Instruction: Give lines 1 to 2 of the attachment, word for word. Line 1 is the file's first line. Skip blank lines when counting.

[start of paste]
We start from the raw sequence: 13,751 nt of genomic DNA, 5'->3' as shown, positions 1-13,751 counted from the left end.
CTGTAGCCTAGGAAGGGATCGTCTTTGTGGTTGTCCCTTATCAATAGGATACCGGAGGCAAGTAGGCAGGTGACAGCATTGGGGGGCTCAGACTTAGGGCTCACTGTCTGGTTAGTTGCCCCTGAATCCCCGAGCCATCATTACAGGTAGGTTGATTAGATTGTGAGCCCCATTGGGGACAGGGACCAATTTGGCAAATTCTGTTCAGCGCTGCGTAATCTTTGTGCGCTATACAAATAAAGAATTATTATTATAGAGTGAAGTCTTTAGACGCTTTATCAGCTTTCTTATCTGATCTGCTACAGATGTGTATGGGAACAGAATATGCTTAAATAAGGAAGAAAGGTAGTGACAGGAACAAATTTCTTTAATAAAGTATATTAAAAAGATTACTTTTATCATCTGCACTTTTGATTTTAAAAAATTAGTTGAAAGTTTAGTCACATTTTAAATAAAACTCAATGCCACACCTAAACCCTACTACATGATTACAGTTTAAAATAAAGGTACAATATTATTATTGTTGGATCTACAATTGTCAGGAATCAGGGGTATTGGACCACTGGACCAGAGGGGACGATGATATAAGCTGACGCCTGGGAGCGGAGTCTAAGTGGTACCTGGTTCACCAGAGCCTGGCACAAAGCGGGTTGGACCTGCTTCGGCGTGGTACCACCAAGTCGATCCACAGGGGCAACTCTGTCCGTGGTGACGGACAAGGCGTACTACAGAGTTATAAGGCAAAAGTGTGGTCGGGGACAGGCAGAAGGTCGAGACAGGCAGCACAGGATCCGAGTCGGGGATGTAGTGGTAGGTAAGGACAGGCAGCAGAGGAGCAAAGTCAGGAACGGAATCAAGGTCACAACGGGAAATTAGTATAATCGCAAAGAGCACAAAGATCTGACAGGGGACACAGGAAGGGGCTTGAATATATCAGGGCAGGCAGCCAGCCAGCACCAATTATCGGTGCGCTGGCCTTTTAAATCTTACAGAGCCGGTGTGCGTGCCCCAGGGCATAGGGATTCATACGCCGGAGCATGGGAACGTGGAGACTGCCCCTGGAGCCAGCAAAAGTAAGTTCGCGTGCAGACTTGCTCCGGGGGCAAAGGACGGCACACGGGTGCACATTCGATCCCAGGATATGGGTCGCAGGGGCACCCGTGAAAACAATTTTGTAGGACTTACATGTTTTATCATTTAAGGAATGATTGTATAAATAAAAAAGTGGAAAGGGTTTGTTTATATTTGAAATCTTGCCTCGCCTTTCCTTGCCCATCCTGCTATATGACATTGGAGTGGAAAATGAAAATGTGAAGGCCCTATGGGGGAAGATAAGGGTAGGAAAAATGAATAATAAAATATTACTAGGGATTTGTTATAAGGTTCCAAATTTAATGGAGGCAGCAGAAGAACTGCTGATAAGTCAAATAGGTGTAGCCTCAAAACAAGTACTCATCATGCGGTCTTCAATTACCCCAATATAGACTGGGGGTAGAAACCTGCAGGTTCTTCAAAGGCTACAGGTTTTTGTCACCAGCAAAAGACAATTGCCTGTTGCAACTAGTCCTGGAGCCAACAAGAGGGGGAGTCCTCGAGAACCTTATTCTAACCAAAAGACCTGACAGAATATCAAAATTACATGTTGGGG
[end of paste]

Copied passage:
We start from the raw sequence: 13,751 nt of genomic DNA, 5'->3' as shown, positions 1-13,751 counted from the left end.
CTGTAGCCTAGGAAGGGATCGTCTTTGTGGTTGTCCCTTATCAATAGGATACCGGAGGCAAGTAGGCAGGTGACAGCATTGGGGGGCTCAGACTTAGGGCTCACTGTCTGGTTAGTTGCCCCTGAATCCCCGAGCCATCATTACAGGTAGGTTGATTAGATTGTGAGCCCCATTGGGGACAGGGACCAATTTGGCAAATTCTGTTCAGCGCTGCGTAATCTTTGTGCGCTATACAAATAAAGAATTATTATTATAGAGTGAAGTCTTTAGACGCTTTATCAGCTTTCTTATCTGATCTGCTACAGATGTGTATGGGAACAGAATATGCTTAAATAAGGAAGAAAGGTAGTGACAGGAACAAATTTCTTTAATAAAGTATATTAAAAAGATTACTTTTATCATCTGCACTTTTGATTTTAAAAAATTAGTTGAAAGTTTAGTCACATTTTAAATAAAACTCAATGCCACACCTAAACCCTACTACATGATTACAGTTTAAAATAAAGGTACAATATTATTATTGTTGGATCTACAATTGTCAGGAATCAGGGGTATTGGACCACTGGACCAGAGGGGACGATGATATAAGCTGACGCCTGGGAGCGGAGTCTAAGTGGTACCTGGTTCACCAGAGCCTGGCACAAAGCGGGTTGGACCTGCTTCGGCGTGGTACCACCAAGTCGATCCACAGGGGCAACTCTGTCCGTGGTGACGGACAAGGCGTACTACAGAGTTATAAGGCAAAAGTGTGGTCGGGGACAGGCAGAAGGTCGAGACAGGCAGCACAGGATCCGAGTCGGGGATGTAGTGGTAGGTAAGGACAGGCAGCAGAGGAGCAAAGTCAGGAACGGAATCAAGGTCACAACGGGAAATTAGTATAATCGCAAAGAGCACAAAGATCTGACAGGGGACACAGGAAGGGGCTTGAATATATCAGGGCAGGCAGCCAGCCAGCACCAATTATCGGTGCGCTGGCCTTTTAAATCTTACAGAGCCGGTGTGCGTGCCCCAGGGCATAGGGATTCATACGCCGGAGCATGGGAACGTGGAGACTGCCCCTGGAGCCAGCAAAAGTAAGTTCGCGTGCAGACTTGCTCCGGGGGCAAAGGACGGCACACGGGTGCACATTCGATCCCAGGATATGGGTCGCAGGGGCACCCGTGAAAACAATTTTGTAGGACTTACATGTTTTATCATTTAAGGAATGATTGTATAAATAAAAAAGTGGAAAGGGTTTGTTTATATTTGAAATCTTGCCTCGCCTTTCCTTGCCCATCCTGCTATATGACATTGGAGTGGAAAATGAAAATGTGAAGGCCCTATGGGGGAAGATAAGGGTAGGAAAAATGAATAATAAAATATTACTAGGGATTTGTTATAAGGTTCCAAATTTAATGGAGGCAGCAGAAGAACTGCTGATAAGTCAAATAGGTGTAGCCTCAAAACAAGTACTCATCATGCGGTCTTCAATTACCCCAATATAGACTGGGGGTAGAAACCTGCAGGTTCTTCAAAGGCTACAGGTTTTTGTCACCAGCAAAAGACAATTGCCTGTTGCAACTAGTCCTGGAGCCAACAAGAGGGGGAGTCCTCGAGAACCTTATTCTAACCAAAAGACCTGACAGAATATCAAAATTACATGTTGGGG